Mr. Speaker, my question is for the Deputy Prime Minister. It has now been over two weeks since Canada failed to stop crippling American duties in the Canadian softwood lumber industry. The Department of Human Resources Development has announced no special measures to help people in the community who are devastated by these duties.

Is there a special committee of cabinet co-ordinating a proposal to help people in communities and industries who are suffering so severely now? Will there be special federal programs to help these communities, industries and people? When will they be announced?

Softwood Lumber
Oral Question Period

2:30 p.m.

Papineau—Saint-Denis
Québec

Liberal

Pierre Pettigrew Minister for International Trade

Mr. Speaker, clearly we were all very disappointed that we were not able to stop the Americans from imposing a 29% tariff on our industry. We believe it is a very punitive measure.

We are continuing to work very closely with all provincial governments that have been very involved in our two track strategy from day one. We will continue to monitor very closely the situation of our exports to the United States. We will continue to work with our industry very closely in the next few weeks and months.

Public Works and Government Services
Oral Question Period

April 8th, 2002 / 2:30 p.m.

Canadian Alliance

Grant Hill Macleod, AB

Mr. Speaker, the Prime Minister just found $101 million for executive jets so that his fat cat cabinet and he can fly around in luxury. At the same time our Sea King helicopters are over 40 years old.

I would like to ask a question. How can the priorities of the government be so far off that our military comes up second best?

Public Works and Government Services
Oral Question Period

2:30 p.m.

Glengarry—Prescott—Russell
Ontario

Liberal

Don Boudria Minister of Public Works and Government Services

Mr. Speaker, on the issue of the purchase of new aircraft, two of the existing planes in the fleet were replaced by new ones. They were some 19 years old.

Insofar as the Sea King process required, I am pleased to inform the House that the draft pre-qualification stage ended two weeks ago. We are now moving ahead very shortly with the formal pre-qualification stage and then bidding. None of it has been delayed.

Public Works and Government Services
Oral Question Period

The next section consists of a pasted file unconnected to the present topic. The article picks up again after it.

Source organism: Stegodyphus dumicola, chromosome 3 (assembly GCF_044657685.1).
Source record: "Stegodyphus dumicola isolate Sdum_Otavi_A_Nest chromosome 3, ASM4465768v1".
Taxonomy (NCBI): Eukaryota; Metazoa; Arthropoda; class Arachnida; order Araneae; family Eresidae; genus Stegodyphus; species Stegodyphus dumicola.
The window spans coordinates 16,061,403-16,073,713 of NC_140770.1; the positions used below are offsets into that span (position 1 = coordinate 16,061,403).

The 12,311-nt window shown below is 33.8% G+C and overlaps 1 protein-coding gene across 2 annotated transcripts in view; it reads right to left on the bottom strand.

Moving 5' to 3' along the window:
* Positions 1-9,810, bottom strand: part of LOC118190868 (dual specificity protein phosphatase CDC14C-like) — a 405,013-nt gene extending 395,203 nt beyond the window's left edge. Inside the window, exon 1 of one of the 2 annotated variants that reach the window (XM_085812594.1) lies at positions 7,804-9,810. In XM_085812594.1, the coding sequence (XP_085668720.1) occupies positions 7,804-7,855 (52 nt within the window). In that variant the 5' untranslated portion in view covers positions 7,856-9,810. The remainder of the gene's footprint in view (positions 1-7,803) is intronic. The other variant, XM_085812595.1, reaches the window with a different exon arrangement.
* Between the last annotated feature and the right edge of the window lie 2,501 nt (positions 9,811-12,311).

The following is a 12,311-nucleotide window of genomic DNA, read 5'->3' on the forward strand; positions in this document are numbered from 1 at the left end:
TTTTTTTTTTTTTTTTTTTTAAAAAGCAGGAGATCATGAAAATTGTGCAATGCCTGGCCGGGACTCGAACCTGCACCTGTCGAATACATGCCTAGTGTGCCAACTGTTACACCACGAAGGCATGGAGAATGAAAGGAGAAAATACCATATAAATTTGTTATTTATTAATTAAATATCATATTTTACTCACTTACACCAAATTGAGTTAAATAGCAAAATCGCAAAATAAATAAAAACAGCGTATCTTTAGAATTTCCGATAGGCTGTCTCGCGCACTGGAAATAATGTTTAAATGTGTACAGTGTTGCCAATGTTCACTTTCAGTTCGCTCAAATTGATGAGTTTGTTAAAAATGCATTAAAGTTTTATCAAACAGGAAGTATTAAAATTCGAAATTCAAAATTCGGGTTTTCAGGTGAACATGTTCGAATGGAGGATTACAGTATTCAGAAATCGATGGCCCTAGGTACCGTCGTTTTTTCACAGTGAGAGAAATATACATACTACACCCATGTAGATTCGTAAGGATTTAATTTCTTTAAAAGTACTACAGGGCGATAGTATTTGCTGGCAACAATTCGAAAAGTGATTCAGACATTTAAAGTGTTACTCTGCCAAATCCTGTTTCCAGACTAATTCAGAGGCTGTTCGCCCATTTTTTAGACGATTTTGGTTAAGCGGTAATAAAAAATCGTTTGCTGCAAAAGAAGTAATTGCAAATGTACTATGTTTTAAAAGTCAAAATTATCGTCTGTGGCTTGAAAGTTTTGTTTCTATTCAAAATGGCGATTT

2:30 p.m.

Canadian Alliance

Grant Hill Macleod, AB

Mr. Speaker, it took the Prime Minister about three microseconds to cancel the EH-101 helicopter contract back in 1993.

I have a question for the government. How long will it take it to cancel this foolish VIP executive jet contract so that our military does not come up second best?

Public Works and Government Services
Oral Question Period

2:30 p.m.

Glengarry—Prescott—Russell
Ontario

Liberal

Don Boudria Minister of Public Works and Government Services

Mr. Speaker, as I said previously, this does not delay the purchase of the helicopters for the military. The purchase of the helicopters for the military is on track. We just terminated the draft pre-qualification process. The next step is formal pre-qualification, as I said, and then of course the formal bidding.

Perhaps the hon. member could inquire of the former critic of public works and government services who was very well briefed on the issue.

The Environment
Oral Question Period

2:30 p.m.

Bloc

Bernard Bigras Rosemont—Petite-Patrie, QC

Mr. Speaker, during a visit to Alberta last week, the Minister of Industry wondered publicly whether Canada could simultaneously maintain its standard of living and live up to its environmental responsibilities under the Kyoto protocol. He went on to say that any decision made would have to be based on the facts and not on ideology or theory.

Does the Minister of the Environment agree with the Minister of Industry, who apparently associates the requirements of the Kyoto protocol on climate change with theories and ideologies?

The Environment
Oral Question Period

2:30 p.m.

Victoria
B.C.

Liberal

David Anderson Minister of the Environment

Mr. Speaker, the government is in agreement with the idea put forward and with the statements by the Minister of Industry to the effect that government decisions must be based on facts. It is not a question of ideology. It is a question of facts, and that is what we are going to do.